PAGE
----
GSWS

Our programs are designed to provide students with a solid academic base for graduate studies and the credentials necessary for careers in the private or non-profit sector. Gender, Sexuality and Women’s Studies draws upon the theories, skills, pedagogy and perspectives of the humanities, social/behavioral sciences, life/physical sciences, and the arts.

An Open Letter from the Department of Gender, Sexuality, and Women’s Studies at VCU

8/18/2017
 
We return to campus this year anguished but resolute, determined to resist the violence and visceral hate confronting us and our students. Though there are so many events, unfortunately, that we could write about, we feel compelled to speak out in the aftermath of the violence this past weekend in Charlottesville. As faculty and staff of one of the state universities in Virginia, located in the former capital of the confederacy, and in a city with its own shameful and brutal history of enslavement, we must speak out and condemn in the strongest terms the white supremacist attacks, as well as revisionist histories and false equivalencies between white supremacy and anti-racist activism that continue to circulate. 
 
We recognize that these abhorrent displays of racist violence are not the only forms of racism and inequity faced by our students, colleagues, and communities. Injustice manifests not only as torch-wielding klansmen, but also through more subtle expressions of white supremacy that continue to animate and coexist with white liberalism. 
 
We echo President Rao’s message on August 13 to the VCU community, condemning all acts of intolerance and reminding us about our core values.  As President Rao stated, we at VCU will enact our “steadfast commitment to strengthen our campus community and deepen a climate of honesty and integrity where all people are valued.” 
 
We affirm our commitment to collective and intellectual transformations and stand in solidarity with students, faculty, and staff on our campus, as well with those in the broader community who are most vulnerable but continue to struggle against bigotry and violence. 

Mission Statement

The Department of Gender, Sexuality and Women’s Studies (GSWS) is committed to social transformation. We produce and disseminate interdisciplinary feminist knowledge and theories, and view them as vitally connected to community engagement and activism. We critique the construction of differences as producing and reinforcing social, cultural, economic, and political inequities, and understand gender and sexuality as inextricably bound to other forms of difference. The GSWS Department began as a Women’s Studies Program in 1989 and was granted departmental status in 2007. To more accurately reflect our intellectual project, in 2013, we renamed the department Gender, Sexuality and Women’s Studies. GSWS introduces students to new analytical, theoretical, and creative frameworks to enable them to understand, critique, and transform themselves and the world around them.  Our faculty members represent a wide variety of disciplines and engage students from diverse fields of study in research, teaching, and public service.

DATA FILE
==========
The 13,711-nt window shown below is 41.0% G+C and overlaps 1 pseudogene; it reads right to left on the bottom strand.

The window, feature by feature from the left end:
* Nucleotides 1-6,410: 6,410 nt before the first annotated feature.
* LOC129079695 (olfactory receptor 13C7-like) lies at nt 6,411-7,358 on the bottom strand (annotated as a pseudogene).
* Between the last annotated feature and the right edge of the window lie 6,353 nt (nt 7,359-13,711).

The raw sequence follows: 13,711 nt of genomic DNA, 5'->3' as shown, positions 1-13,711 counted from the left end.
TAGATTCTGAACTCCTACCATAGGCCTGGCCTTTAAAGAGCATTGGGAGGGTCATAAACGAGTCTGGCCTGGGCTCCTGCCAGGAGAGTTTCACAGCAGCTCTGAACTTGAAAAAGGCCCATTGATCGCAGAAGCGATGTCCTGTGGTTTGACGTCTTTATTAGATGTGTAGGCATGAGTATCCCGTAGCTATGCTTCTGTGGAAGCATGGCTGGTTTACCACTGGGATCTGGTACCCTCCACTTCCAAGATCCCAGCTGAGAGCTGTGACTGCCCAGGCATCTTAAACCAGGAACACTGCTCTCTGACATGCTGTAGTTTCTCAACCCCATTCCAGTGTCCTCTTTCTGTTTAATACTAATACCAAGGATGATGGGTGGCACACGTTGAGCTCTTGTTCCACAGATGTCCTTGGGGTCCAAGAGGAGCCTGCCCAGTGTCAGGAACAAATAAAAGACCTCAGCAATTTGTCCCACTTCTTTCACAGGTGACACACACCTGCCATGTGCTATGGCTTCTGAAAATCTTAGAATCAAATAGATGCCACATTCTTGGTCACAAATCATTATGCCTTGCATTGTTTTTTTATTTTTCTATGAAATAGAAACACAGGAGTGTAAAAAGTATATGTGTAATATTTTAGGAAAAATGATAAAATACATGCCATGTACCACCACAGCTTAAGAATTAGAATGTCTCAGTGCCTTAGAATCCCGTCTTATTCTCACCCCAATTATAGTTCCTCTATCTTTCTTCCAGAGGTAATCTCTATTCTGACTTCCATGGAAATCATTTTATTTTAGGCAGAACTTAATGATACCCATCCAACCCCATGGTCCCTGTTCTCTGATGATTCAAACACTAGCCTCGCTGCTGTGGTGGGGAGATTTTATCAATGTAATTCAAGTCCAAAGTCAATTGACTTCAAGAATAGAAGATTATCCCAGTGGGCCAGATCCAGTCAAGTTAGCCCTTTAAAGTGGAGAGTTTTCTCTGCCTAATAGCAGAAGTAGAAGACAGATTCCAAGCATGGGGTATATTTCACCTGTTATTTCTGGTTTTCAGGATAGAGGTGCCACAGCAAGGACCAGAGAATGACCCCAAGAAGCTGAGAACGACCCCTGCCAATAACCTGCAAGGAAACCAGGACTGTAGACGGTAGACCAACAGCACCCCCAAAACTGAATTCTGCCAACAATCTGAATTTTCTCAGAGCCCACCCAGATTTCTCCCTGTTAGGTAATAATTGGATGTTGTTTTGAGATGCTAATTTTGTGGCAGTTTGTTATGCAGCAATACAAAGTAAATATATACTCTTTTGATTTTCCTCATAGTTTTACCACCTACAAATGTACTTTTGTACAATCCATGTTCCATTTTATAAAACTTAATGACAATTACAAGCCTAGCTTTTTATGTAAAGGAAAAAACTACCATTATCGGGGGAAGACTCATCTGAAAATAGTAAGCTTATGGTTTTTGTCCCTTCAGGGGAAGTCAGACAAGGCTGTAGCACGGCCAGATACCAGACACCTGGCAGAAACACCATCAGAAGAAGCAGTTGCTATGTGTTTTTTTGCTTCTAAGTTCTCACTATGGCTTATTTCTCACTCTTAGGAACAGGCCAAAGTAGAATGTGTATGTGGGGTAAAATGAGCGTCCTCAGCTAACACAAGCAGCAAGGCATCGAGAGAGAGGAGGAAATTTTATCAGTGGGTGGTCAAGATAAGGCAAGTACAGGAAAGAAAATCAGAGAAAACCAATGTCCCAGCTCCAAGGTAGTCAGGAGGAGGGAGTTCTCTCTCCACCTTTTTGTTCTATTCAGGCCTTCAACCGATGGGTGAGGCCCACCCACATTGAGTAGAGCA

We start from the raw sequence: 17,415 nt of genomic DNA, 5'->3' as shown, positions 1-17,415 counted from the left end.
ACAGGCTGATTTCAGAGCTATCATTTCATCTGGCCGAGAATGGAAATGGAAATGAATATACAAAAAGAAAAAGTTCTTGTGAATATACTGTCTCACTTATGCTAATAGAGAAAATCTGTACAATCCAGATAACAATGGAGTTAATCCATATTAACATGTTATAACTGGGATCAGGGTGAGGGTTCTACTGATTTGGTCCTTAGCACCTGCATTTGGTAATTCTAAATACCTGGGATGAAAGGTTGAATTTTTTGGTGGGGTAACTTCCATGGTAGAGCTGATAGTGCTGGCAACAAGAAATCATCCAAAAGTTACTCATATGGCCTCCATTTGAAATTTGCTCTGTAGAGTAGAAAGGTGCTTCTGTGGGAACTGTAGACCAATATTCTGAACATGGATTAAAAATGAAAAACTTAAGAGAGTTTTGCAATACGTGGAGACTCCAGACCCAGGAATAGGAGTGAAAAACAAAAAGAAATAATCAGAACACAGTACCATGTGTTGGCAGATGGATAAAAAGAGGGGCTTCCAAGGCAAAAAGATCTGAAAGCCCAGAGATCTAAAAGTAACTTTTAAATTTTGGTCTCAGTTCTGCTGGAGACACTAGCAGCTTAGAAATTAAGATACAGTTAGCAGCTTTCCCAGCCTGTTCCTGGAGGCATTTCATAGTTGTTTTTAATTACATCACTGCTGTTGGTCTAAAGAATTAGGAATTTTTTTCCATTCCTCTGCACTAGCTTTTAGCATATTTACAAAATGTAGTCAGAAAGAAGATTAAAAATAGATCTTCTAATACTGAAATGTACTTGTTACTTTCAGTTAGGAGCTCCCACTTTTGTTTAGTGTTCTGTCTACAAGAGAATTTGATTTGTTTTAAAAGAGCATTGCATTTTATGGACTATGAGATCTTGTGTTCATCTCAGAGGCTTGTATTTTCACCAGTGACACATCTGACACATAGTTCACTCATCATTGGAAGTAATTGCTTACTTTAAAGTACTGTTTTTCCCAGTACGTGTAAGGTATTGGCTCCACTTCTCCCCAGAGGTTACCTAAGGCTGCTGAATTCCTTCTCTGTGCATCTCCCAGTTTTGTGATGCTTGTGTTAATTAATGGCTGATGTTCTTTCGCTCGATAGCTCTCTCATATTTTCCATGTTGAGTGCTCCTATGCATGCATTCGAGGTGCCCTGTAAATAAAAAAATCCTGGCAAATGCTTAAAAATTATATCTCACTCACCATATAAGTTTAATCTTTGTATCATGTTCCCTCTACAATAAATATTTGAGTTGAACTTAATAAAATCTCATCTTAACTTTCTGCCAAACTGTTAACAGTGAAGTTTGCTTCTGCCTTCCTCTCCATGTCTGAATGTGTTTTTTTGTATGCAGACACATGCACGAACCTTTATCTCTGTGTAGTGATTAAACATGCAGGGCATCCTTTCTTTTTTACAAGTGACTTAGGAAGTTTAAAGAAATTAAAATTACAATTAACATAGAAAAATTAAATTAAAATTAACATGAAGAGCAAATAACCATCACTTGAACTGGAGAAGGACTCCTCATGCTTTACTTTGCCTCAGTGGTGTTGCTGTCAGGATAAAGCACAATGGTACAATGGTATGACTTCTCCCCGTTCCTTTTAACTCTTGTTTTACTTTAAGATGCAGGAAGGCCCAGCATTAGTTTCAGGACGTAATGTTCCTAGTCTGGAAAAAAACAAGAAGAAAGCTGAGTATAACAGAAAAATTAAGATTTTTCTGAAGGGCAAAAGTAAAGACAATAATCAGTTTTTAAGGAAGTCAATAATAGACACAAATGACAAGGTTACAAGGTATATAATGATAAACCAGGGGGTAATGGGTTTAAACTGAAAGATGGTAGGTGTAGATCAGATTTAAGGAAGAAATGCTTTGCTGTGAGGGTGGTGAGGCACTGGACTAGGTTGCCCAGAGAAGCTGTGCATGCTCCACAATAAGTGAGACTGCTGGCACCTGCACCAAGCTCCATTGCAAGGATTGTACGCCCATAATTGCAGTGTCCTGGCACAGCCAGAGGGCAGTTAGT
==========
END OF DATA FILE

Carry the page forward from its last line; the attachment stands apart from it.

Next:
Through teaching, activism, scholarly and creative production, and community engagement, GSWS provides analytical and critical tools to equip students for careers in a broad range of fields, and prepares them to engage in:

  • individual and collective transformation
  • critical thinking and writing
  • research drawing from interdisciplinary methodologies
  • political and community engagement and advocacy
  • analyzing transnational and global networks (recognition of the ways that we are bound up in global networks of power)
  • recognizing the complex interaction between multiple modes of difference
  • the production of creative work

The department offers a major leading to the Bachelor of Arts degree, an undergraduate minor, and a post-graduate certificate in Gender, Sexuality and Women’s Studies. The Department has particular strengths in race, racialization, and antiracism studies; LGBTQ studies and queer theory; postcolonial/decolonial/anticolonial studies; health and health policies; and research and activism for social justice change in the academy and the broader community.